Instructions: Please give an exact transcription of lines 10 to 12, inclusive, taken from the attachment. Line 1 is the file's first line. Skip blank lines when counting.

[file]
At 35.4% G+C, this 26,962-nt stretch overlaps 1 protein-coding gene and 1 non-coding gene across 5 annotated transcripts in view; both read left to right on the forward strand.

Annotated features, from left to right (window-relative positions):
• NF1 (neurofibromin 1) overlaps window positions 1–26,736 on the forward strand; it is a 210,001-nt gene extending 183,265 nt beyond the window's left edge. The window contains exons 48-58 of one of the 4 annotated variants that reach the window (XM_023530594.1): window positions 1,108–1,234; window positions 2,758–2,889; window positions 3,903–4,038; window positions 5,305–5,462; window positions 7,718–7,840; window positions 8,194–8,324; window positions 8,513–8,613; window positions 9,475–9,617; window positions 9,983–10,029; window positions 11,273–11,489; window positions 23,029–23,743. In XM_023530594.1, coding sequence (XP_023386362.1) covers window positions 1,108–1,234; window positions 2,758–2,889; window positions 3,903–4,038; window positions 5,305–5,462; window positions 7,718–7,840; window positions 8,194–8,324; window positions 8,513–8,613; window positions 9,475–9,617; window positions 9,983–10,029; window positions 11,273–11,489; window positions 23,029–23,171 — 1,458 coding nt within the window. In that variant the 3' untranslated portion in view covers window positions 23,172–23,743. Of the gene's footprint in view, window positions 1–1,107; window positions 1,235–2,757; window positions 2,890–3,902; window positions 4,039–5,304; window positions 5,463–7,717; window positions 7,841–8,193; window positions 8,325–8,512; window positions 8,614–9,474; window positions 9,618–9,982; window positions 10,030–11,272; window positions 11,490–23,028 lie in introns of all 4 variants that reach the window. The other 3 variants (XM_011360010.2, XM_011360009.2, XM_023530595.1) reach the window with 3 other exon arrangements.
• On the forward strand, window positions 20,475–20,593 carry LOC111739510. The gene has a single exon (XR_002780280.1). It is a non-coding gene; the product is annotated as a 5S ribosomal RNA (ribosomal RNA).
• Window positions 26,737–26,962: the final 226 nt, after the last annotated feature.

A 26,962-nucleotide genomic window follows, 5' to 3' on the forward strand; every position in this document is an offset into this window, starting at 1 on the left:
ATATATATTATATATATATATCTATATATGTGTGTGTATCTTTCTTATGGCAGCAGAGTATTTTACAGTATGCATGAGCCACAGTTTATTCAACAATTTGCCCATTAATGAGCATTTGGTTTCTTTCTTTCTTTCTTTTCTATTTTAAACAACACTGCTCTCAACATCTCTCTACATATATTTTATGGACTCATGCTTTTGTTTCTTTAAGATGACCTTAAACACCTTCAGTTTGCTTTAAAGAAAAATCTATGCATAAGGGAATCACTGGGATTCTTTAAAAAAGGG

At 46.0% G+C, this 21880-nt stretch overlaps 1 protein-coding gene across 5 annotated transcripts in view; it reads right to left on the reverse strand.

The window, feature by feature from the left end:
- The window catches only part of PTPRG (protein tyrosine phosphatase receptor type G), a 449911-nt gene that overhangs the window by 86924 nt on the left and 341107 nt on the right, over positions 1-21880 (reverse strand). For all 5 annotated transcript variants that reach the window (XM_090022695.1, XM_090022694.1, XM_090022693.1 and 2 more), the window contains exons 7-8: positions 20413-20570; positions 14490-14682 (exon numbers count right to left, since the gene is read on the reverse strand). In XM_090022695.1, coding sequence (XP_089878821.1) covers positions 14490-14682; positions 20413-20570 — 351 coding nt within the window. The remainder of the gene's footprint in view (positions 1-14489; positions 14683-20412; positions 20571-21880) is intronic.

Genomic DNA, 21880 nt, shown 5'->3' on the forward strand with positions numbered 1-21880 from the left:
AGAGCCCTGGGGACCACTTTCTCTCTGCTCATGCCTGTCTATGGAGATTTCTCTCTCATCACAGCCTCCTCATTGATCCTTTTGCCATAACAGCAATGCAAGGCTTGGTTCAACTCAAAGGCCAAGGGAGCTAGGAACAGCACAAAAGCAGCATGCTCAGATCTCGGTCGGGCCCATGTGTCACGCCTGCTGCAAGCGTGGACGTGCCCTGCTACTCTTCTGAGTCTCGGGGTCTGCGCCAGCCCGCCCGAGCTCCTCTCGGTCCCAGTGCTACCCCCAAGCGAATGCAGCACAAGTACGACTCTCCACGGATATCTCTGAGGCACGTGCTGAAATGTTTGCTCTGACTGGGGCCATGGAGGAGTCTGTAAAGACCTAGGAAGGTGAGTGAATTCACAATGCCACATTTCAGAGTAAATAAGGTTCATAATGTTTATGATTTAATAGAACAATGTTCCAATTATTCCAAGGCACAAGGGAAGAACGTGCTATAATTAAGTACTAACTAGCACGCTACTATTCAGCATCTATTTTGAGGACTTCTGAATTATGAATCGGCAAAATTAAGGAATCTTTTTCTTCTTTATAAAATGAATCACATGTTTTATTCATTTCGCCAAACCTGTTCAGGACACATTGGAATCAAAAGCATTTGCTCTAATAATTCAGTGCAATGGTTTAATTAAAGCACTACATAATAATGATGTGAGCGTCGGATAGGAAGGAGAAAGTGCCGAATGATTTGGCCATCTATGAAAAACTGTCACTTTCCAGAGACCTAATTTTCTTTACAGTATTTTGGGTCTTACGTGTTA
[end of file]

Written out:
- The window catches only part of PTPRG (protein tyrosine phosphatase receptor type G), a 449911-nt gene that overhangs the window by 86924 nt on the left and 341107 nt on the right, over positions 1-21880 (reverse strand). For all 5 annotated transcript variants that reach the window (XM_090022695.1, XM_090022694.1, XM_090022693.1 and 2 more), the window contains exons 7-8: positions 20413-20570; positions 14490-14682 (exon numbers count right to left, since the gene is read on the reverse strand). In XM_090022695.1, coding sequence (XP_089878821.1) covers positions 14490-14682; positions 20413-20570 — 351 coding nt within the window. The remainder of the gene's footprint in view (positions 1-14489; positions 14683-20412; positions 20571-21880) is intronic.

Genomic DNA, 21880 nt, shown 5'->3' on the forward strand with positions numbered 1-21880 from the left:
AGAGCCCTGGGGACCACTTTCTCTCTGCTCATGCCTGTCTATGGAGATTTCTCTCTCATCACAGCCTCCTCATTGATCCTTTTGCCATAACAGCAATGCAAGGCTTGGTTCAACTCAAAGGCCAAGGGAGCTAGGAACAGCACAAAAGCAGCATGCTCAGATCTCGGTCGGGCCCATGTGTCACGCCTGCTGCAAGCGTGGACGTGCCCTGCTACTCTTCTGAGTCTCGGGGTCTGCGCCAGCCCGCCCGAGCTCCTCTCGGTCCCAGTGCTACCCCCAAGCGAATGCAGCACAAGTACGACTCTCCACGGATATCTCTGAGGCACGTGCTGAAATGTTTGCTCTGACTGGGGCCATGGAGGAGTCTGTAAAGACCTAGGAAGGTGAGTGAATTCACAATGCCACATTTCAGAGTAAATAAGGTTCATAATGTTTATGATTTAATAGAACAATGTTCCAATTATTCCAAGGCACAAGGGAAGAACGTGCTATAATTAAGTACTAACTAGCACGCTACTATTCAGCATCTATTTTGAGGACTTCTGAATTATGAATCGGCAAAATTAAGGAATCTTTTTCTTCTTTATAAAATGAATCACATGTTTTATTCATTTCGCCAAACCTGTTCAGGACACATTGGAATCAAAAGCATTTGCTCTAATAATTCAGTGCAATGGTTTAATTAAAGCACTACATAATAATGATGTGAGCGTCGGATAGGAAGGAGAAAGTGCCGAATGATTTGGCCATCTATGAAAAACTGTCACTTTCCAGAGACCTAATTTTCTTTACAGTATTTTGGGTCTTACGTGTTA